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3.4 of 5 stars 3.40  ·  rating details  ·  164 ratings  ·  32 reviews
Don and Louise's eighteen-year-old daughter Miranda has died in a sailing accident. While Louise takes steps to move on with her life, Don cannot come to terms with the chain of events that led to her death. Instead, he is determined to bring someone to account. The surviving children handle the loss of their sister better than their parents, but what they can't handle is ...more
Paperback, 208 pages
Published August 2nd 2007 by Vintage (first published January 22nd 2007)
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Sep 15, 2012 Norah rated it 4 of 5 stars
Recommends it for: Arthur Anderson
Margaret Forster writes fiction that is convincingly, disturbingly real, rooted in the experiences of ordinary lives. As in Carol Shields’s Unless, this novel takes a heartbreaking look at a mother’s anguish.

Over is a novel about what happens after a tragedy in a family. Not the tragedy itself but its aftermath; what’s left when the tide recedes and it’s over. A daughter has died, suddenly, shockingly, and the different ways in which her parents respond to the tragedy, and how this affects the o
Not for me - we read this at my book group and there was a 4 to 1 against the novel sadly for my friend who loves it - just goes to show we all have different expectations and preferences for our reads. The premise of the story is quite interesting - a woman picking up the pieces of her life in middle age following the death of her daughter in a boating accident - but it is quite impersonal and dreary at best. I felt nothing, no sypmathy for the main character, her remaining children and estrang ...more

This was the first book I'd read by the prolific Ms Forster, and I have to confess, I didn't expect to enjoy it as much as I did. The author has a beautiful use of words that just carries you along, gradually absorbing the facts as they are presented and simultaneously empathising with the struggles of the bereaved family. To be honest, not a lot happens, but I respect that the author therefore had the sense to make this a fairly short book (200 pgs), not putting us through unnecessa
I've never read any Margaret Forster before but I stumbled across this novel online and liked the blurb, so bought the audiobook. Within minutes of turning on my ipod, I knew I was in the best hands. Forster writes beautifully - her prose has that easy-going simplicity of tone that only a consummate writer can assume. Her descriptions are concise and unfailing accurate; her characters utterly believable.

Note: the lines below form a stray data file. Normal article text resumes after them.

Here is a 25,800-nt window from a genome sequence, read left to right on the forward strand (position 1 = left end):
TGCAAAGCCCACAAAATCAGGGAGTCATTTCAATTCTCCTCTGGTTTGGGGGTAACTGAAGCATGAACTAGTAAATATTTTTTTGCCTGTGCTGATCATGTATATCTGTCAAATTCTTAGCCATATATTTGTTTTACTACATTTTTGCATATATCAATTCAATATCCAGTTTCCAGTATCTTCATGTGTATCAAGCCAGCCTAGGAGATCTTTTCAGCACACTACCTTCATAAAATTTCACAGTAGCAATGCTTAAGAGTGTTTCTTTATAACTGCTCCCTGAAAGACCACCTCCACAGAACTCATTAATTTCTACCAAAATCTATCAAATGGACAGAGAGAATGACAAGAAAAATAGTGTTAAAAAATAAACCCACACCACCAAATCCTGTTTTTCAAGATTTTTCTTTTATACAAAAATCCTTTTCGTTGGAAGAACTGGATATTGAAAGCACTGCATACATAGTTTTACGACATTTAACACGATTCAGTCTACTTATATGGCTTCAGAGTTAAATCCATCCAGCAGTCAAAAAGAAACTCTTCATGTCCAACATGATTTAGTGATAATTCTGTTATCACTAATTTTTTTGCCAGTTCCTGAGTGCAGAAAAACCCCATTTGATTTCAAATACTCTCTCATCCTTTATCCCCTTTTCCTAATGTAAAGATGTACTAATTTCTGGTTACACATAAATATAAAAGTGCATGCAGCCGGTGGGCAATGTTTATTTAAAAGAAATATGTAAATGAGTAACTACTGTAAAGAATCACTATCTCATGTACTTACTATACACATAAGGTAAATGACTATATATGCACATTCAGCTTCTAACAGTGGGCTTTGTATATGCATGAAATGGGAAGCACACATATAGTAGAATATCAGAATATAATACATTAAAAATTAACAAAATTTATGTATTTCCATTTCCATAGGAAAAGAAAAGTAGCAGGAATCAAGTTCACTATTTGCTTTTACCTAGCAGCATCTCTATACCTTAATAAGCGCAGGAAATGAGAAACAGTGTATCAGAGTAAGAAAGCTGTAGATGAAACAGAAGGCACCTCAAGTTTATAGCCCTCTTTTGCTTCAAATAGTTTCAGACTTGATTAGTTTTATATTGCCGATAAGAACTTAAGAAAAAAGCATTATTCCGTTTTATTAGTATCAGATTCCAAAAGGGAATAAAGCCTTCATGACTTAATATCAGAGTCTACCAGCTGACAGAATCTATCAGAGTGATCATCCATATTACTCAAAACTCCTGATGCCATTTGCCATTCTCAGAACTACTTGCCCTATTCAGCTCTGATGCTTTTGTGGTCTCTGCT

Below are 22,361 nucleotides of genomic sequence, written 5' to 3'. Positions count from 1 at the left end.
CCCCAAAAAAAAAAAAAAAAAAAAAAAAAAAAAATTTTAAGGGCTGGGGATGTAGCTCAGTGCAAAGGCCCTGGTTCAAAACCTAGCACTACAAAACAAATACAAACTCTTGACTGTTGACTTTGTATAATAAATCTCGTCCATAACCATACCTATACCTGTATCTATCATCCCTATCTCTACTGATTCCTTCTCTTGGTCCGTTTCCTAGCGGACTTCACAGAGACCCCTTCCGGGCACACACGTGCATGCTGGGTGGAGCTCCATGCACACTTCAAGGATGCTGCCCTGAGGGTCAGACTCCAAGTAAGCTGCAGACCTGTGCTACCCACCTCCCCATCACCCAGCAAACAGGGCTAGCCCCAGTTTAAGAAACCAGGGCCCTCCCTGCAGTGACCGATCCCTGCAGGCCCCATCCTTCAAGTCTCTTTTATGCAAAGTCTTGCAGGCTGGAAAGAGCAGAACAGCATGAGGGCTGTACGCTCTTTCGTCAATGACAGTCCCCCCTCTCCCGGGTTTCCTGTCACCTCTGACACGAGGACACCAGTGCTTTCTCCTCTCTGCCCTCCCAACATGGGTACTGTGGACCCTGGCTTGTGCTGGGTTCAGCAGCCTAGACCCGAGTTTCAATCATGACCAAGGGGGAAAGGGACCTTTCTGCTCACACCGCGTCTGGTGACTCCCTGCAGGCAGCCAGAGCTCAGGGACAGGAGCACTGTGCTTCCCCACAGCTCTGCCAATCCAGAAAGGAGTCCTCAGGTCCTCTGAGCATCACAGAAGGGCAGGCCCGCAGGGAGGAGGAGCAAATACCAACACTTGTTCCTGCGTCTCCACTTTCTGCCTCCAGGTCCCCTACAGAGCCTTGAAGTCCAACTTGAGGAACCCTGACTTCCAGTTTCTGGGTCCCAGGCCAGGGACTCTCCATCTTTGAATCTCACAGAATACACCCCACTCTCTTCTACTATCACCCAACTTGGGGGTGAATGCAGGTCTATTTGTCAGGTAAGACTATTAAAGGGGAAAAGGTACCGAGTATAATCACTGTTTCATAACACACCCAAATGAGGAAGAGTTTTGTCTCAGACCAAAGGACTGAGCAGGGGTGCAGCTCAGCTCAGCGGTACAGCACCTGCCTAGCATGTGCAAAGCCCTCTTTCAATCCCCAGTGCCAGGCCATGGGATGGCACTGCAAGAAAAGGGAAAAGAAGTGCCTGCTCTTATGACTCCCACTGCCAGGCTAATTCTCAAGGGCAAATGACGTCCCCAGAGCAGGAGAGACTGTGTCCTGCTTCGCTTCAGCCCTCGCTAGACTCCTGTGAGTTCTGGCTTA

But what really impressed me was the depth and subtlety of Forster's characterisation, and th
While I didn't particularly like or feel sympathy for the central character of this novel, Forster truly brings people and their situations to life. I really believe what she's telling me. I hear all the quirks and loopholes in her narrator's account. Forster doesn't seem to set up a plot to resolve it - she sets it up to use it to show us how people work - how they think, feel, communicate, fall apart and pull themselves together. There are little slices of life between each and every page of t ...more
Kirsty Darbyshire

I think I ought to start keeping track of all the Miranda's I find in books. There are many more of them in fiction than there are in real life.

The Miranda in this book is the eighteen year old daughter of the protagonist, and I confess that I thought the book might be a bit of a tough read when the jacket copy told me that this Miranda got killed in a sailing accident. Tough just because of the naming coincidence with my daughter rather than just because of the death of a child. All Forster's

Jan 27, 2014 Mew rated it 4 of 5 stars
Shelves: 2014
I am constantly surprised by Margaret Forster as I always anticipate not enjoying her books [I think the covers and how they are described often betray the actual content of the novels]. I really liked this - the approach of looking at the aftermath of a tragedy on a family and how everyone deals with things differently seemed realistic but also made a great story too.
Quite an insightful and very sad book. After loosing a twin daughter/sister to a sailing accident the balance of the family is utterly destroyed by each one's different grief reaction. There is a hole in the family and it seems irreparable.
a very compelling account of grief and how a family copes with it.
I enjoyed Forster's story of how Don and Lou and their two children coped with the tragic accident which cost the life of one of their children/siblings. It very much reminded me of Tolstoy's Anna Karenina:
"All happy families resemble one another, but each unhappy family is unhappy in its own way".
In Over, each family member is unhappy in their own way and their coping strategy is also a very individual one.
Dale Harcombe